Women and Alzheimer’s

Women let’s chat… we know both men and women get Alzheimer’s hence the need to have those uncomfortable conversations about the disease and how it’s affecting our lives. As a new brain develops Alz every 65 seconds, women are developing this disease at a disproportionately higher rate. Of the 5 million or more Americans living with Alzheimer’s Disease two-thirds are women and studies are showing that it’s more prevalent in women compared to men because of lifestyle factors.

It’s not a disease due to old age as once thought to be the reason why women, who live longer than men, are at greater risk. But the early onset of Alzheimer’s may come about because of biological or genetic variations or social reasons such as differences in life experiences and choices, many which can be modifiable.

“Healthy lifestyle factors promote beneficial gene activity, while unhealthy lifestyle factors have the opposite effect. For example, women have higher rates of obesity and are less physically active. In addition, women have more mental health disorders, higher rates of insomnia, lower levels of educational attainment, and less mentally challenging occupations. All of these risk factors may be exacerbated by women’s lower socioeconomic status which is itself, a risk factor, ” notes Dr. Marie Pasinski.

Here are some facts from the Alzheimer’s Association:

  • In the US alone, about 13 MILLION WOMEN are either living with Alzheimer’s or caring for someone who has it.
  • Almost TWO-THIRDS of Americans living with Alzheimer’s are women.
  • Women in their 60s are more than TWICE AS LIKELY to develop Alzheimer’s disease over the rest of their lives as they are to develop breast cancer.
  • MORE THAN 60% of Alzheimer’s and dementia caregivers are women. More specifically, over one-third of dementia caregivers are daughters.
  • Women take on MORE CAREGIVING TASKS than their male counterparts – and care for people with more cognitive, functional, and/or behavioral problems.
  • Nearly 19% of women Alzheimer’s caregivers had to QUIT WORK either to become a caregiver or because their caregiving duties became too burdensome.

Another risk factor to consider is serving in the role of a caregiver to a loved one with Alzheimer’s or Dementia. The majority of primary caregivers are women who are providing over 40 hours a week in care which cause many women to quit their job and/or face other negative impacts such as those listed above, including having economic insecurities, weight-gain, and depression.

When I was caring for my Mom, I remember asking myself when I fell ill or was beyond exhaustion, “who cares for the Caregiver?” I didn’t think I was depressed. I thought my inability or lack of enthusiasm to move forward with personal goals was due to being tired from my everyday duties. I decided to seek therapy which I highly recommend in general, and through talking with my therapist discovered much of what I was feeling and how I was handling things in relation to my life was brought on by my depression. One may not often know what to call it because depression’s symptoms mirror those of other conditions.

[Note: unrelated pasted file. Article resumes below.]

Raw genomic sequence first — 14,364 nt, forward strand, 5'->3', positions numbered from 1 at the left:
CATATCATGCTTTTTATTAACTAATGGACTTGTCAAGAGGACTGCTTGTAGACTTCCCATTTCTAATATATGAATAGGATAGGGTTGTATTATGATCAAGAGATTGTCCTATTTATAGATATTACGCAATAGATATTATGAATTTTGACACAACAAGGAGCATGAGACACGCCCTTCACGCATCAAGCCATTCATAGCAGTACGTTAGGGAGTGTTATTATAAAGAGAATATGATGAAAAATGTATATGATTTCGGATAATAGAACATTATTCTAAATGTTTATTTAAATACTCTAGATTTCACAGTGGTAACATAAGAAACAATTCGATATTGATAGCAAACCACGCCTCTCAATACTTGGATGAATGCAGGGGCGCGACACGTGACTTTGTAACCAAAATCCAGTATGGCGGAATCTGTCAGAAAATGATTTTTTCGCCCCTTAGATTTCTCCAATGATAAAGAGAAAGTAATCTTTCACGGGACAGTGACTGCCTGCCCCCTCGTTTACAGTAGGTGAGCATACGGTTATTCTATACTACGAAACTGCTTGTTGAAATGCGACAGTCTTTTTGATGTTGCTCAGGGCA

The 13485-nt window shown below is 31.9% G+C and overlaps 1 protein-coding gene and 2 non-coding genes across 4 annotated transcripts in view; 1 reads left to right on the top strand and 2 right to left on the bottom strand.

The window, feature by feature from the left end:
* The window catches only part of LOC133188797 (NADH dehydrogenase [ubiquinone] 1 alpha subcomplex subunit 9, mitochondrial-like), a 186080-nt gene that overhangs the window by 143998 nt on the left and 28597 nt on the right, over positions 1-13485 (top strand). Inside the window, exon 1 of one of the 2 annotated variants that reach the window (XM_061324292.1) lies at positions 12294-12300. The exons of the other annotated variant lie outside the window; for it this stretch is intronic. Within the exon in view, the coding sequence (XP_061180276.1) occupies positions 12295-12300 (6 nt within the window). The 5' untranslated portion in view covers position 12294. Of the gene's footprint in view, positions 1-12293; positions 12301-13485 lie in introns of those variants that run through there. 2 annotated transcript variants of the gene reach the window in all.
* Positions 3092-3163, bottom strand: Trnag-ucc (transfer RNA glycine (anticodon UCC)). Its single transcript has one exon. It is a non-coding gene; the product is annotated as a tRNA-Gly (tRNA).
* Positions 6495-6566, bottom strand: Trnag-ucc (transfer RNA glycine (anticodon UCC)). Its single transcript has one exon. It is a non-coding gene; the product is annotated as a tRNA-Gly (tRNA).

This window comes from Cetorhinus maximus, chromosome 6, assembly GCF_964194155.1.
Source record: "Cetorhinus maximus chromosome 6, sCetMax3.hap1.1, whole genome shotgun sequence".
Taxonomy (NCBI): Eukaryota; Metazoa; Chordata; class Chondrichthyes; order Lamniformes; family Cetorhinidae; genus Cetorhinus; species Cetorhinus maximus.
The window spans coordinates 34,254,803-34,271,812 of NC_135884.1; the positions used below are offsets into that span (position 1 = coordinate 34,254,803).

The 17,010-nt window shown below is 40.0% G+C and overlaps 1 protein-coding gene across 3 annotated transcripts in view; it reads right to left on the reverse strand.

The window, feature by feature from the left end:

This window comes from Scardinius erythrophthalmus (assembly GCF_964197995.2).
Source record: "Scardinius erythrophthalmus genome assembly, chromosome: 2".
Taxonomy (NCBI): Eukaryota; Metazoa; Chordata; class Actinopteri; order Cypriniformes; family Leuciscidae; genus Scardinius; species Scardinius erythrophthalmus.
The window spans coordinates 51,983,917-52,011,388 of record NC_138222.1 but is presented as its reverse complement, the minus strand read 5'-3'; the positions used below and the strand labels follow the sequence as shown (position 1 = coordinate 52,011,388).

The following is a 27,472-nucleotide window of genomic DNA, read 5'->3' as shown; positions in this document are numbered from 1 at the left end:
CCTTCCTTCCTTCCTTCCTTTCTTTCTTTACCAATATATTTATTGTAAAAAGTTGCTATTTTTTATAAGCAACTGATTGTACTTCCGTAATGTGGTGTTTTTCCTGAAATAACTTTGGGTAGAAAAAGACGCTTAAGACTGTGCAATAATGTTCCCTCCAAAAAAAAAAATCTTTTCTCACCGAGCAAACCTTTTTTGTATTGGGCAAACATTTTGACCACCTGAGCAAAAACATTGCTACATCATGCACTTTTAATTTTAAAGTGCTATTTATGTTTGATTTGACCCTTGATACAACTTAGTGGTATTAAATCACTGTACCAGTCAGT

Here are facts on depression from Mental Health America:

  • Approximately 12 MILLION WOMEN in the United States experience clinical depression each year
  • About ONE in every EIGHT women can expect to develop clinical depression during their lifetime
  • Social factors may also lead to higher rates of clinical depression among women, including stress from work, family responsibilities, the roles and expectations of women and increased rates of sexual abuse and poverty
  • Women experience depression at roughly TWICE THE RATE of men
  • Fewer than half of the women who experience clinical depression will ever seek care experience depression at roughly twice the rate of men

These are our numbers ladies so what’s next? (and men too… we need all hands on deck)? We must have conversations about health and keep records of family medical history. Next let’s work to remove the stigma of mental health and Alzheimer’s by using your voice and advocating for and supporting our sister-caregivers.

Some may wonder how can they help. It may be fearful to ask, but help can come in the form of assisting with housekeeping, watching their loved one by keeping them entertained or fixing a meal which allows them to have a brief respite. You could offer to bring them groceries, a meal or medical supplies or be a support by talking with them, giving them a laugh; anything to lift their spirits and get their mind off of their duties will be appreciated.

You also have to continue the education on the relation to brain and physical health and learn to be the best version of ourselves. Remember a healthy body, our root, begets a healthy mind, our leaves. And we need to be our sister’s keeper by checking in on one another and as I always try to encourage, we need to share our stories. Knowledge is empowerment.

If you would like more information about Women and Alzheimer’s and the resources and support that’s available please visit the Women’s Alzheimer’s Movement.

For caregiver assistance or support, find tips here.

For depressions assistance go here.

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